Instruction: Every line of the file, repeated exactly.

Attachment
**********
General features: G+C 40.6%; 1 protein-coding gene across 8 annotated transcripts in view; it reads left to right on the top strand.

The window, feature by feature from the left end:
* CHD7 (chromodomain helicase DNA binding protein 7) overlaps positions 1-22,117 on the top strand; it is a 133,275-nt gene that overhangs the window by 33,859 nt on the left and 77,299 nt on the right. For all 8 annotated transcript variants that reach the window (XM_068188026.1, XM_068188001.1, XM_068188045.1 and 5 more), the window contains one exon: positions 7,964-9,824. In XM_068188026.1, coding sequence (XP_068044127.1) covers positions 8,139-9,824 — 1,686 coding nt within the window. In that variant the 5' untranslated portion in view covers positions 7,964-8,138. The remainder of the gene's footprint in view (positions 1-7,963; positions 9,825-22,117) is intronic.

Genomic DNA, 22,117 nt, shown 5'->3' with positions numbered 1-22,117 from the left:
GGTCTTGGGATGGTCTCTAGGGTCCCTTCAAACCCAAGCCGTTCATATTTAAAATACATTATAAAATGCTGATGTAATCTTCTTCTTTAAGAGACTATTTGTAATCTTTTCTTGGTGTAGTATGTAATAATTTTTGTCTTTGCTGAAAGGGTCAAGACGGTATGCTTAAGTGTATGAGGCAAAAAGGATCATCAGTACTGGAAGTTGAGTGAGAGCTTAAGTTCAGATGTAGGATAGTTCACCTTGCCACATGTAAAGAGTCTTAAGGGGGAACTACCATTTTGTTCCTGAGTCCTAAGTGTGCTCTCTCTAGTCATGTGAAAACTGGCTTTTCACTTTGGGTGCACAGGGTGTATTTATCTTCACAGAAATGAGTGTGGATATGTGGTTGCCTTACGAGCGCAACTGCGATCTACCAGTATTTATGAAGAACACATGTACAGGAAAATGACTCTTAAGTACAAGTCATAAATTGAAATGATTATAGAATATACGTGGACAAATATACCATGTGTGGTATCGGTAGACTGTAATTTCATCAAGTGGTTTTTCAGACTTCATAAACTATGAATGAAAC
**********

General features: G+C 40.6%; 1 protein-coding gene across 8 annotated transcripts in view; it reads left to right on the top strand.

The window, feature by feature from the left end:
* CHD7 (chromodomain helicase DNA binding protein 7) overlaps positions 1-22,117 on the top strand; it is a 133,275-nt gene that overhangs the window by 33,859 nt on the left and 77,299 nt on the right. For all 8 annotated transcript variants that reach the window (XM_068188026.1, XM_068188001.1, XM_068188045.1 and 5 more), the window contains one exon: positions 7,964-9,824. In XM_068188026.1, coding sequence (XP_068044127.1) covers positions 8,139-9,824 — 1,686 coding nt within the window. In that variant the 5' untranslated portion in view covers positions 7,964-8,138. The remainder of the gene's footprint in view (positions 1-7,963; positions 9,825-22,117) is intronic.

Genomic DNA, 22,117 nt, shown 5'->3' with positions numbered 1-22,117 from the left:
GGTCTTGGGATGGTCTCTAGGGTCCCTTCAAACCCAAGCCGTTCATATTTAAAATACATTATAAAATGCTGATGTAATCTTCTTCTTTAAGAGACTATTTGTAATCTTTTCTTGGTGTAGTATGTAATAATTTTTGTCTTTGCTGAAAGGGTCAAGACGGTATGCTTAAGTGTATGAGGCAAAAAGGATCATCAGTACTGGAAGTTGAGTGAGAGCTTAAGTTCAGATGTAGGATAGTTCACCTTGCCACATGTAAAGAGTCTTAAGGGGGAACTACCATTTTGTTCCTGAGTCCTAAGTGTGCTCTCTCTAGTCATGTGAAAACTGGCTTTTCACTTTGGGTGCACAGGGTGTATTTATCTTCACAGAAATGAGTGTGGATATGTGGTTGCCTTACGAGCGCAACTGCGATCTACCAGTATTTATGAAGAACACATGTACAGGAAAATGACTCTTAAGTACAAGTCATAAATTGAAATGATTATAGAATATACGTGGACAAATATACCATGTGTGGTATCGGTAGACTGTAATTTCATCAAGTGGTTTTTCAGACTTCATAAACTATGAATGAAAC